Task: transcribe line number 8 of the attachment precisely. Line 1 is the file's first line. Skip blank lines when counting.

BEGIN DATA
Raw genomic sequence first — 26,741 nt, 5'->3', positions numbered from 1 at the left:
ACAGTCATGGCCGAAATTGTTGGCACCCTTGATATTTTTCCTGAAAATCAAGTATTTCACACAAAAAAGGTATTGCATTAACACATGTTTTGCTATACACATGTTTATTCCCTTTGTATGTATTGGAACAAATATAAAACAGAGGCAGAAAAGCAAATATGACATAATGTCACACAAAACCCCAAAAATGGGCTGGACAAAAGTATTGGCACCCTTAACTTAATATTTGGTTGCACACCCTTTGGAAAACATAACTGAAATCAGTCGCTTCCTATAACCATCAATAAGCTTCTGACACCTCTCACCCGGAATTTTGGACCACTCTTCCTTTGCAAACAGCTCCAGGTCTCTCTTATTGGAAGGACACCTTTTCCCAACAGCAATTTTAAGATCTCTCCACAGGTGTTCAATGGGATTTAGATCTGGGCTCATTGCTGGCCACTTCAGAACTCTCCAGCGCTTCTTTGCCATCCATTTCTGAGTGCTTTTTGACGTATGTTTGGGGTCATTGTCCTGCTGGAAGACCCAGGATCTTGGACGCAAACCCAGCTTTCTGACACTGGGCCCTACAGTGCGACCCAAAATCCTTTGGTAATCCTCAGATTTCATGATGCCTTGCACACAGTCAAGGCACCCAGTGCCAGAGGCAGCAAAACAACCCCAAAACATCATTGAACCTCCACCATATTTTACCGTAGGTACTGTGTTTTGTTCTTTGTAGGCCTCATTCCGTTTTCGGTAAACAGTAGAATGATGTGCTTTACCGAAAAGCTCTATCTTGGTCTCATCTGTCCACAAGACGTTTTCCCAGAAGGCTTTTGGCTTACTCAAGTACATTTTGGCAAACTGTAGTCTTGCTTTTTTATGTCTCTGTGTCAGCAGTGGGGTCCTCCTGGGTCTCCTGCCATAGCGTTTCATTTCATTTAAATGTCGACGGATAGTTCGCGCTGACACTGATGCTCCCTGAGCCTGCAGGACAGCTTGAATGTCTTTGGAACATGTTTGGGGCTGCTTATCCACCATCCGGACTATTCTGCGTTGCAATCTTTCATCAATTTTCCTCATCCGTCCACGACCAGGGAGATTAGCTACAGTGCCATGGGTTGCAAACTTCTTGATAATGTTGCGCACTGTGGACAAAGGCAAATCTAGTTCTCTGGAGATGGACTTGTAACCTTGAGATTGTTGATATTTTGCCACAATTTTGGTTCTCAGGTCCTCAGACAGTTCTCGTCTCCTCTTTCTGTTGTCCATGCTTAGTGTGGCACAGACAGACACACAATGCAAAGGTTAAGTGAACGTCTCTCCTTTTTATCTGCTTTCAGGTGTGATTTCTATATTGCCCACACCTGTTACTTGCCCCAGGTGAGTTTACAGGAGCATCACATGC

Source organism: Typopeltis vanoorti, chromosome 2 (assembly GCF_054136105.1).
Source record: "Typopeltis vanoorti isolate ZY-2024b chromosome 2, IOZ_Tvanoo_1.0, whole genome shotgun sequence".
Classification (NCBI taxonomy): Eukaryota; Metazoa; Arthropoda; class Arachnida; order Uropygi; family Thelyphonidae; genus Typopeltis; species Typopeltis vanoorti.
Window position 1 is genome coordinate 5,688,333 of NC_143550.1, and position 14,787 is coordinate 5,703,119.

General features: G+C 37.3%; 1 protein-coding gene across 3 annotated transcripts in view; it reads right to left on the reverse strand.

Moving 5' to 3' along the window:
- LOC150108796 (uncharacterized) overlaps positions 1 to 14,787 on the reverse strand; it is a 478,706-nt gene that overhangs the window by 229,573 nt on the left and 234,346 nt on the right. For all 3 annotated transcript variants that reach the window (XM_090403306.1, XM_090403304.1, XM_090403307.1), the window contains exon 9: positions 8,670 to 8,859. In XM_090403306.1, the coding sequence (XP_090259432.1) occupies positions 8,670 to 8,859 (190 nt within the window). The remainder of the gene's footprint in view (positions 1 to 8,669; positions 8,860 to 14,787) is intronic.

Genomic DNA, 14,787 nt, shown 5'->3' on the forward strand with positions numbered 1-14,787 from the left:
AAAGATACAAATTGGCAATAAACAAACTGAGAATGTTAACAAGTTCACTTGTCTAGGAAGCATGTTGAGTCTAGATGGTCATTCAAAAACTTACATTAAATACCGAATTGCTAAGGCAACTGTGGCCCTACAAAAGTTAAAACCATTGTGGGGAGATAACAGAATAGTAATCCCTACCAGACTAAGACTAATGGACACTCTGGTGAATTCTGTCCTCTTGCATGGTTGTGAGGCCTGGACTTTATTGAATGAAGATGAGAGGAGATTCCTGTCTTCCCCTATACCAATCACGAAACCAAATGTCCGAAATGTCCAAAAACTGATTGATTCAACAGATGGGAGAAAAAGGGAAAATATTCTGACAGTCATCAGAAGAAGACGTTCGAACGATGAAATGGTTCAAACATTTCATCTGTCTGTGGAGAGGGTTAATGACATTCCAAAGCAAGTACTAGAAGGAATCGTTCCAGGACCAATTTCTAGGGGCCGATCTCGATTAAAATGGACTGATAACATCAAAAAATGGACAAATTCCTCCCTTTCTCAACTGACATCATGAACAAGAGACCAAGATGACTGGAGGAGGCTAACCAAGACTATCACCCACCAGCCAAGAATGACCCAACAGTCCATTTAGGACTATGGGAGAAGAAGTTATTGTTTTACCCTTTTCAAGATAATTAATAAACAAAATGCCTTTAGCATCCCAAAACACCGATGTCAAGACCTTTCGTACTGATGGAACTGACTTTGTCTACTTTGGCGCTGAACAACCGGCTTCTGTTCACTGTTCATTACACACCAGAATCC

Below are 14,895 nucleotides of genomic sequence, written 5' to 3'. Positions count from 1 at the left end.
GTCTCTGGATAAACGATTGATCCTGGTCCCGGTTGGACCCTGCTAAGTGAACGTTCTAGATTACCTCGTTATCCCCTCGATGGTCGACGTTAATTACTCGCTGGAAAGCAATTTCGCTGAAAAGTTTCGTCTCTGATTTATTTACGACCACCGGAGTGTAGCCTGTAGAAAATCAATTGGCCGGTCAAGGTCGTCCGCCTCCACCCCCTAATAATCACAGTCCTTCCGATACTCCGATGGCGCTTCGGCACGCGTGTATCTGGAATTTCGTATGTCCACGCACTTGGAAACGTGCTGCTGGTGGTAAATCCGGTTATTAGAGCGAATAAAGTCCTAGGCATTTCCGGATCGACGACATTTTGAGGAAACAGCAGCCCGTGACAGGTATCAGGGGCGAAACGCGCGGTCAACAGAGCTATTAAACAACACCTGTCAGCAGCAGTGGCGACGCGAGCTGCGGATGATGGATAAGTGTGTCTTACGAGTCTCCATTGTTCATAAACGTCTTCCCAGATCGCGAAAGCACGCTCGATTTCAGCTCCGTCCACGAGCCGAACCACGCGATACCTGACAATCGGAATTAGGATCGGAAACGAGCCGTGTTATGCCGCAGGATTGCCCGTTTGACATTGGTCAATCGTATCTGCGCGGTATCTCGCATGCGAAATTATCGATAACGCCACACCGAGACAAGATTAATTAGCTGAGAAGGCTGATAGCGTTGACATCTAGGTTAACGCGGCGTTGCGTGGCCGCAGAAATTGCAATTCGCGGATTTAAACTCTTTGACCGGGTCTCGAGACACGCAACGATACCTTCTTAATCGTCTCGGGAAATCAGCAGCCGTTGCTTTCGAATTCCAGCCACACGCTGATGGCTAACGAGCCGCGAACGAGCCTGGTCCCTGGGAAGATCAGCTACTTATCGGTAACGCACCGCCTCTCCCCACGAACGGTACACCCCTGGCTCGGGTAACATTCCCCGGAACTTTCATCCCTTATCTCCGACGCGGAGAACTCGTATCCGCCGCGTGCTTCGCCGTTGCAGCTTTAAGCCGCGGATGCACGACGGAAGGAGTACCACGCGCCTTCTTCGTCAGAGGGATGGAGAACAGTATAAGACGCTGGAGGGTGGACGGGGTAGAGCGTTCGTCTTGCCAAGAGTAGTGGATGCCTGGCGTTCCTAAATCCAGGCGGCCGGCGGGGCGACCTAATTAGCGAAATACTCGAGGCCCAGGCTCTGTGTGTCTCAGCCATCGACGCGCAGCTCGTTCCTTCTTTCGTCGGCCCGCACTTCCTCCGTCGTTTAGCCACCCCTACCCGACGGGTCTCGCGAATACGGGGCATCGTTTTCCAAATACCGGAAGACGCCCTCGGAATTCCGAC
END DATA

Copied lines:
Moving 5' to 3' along the window: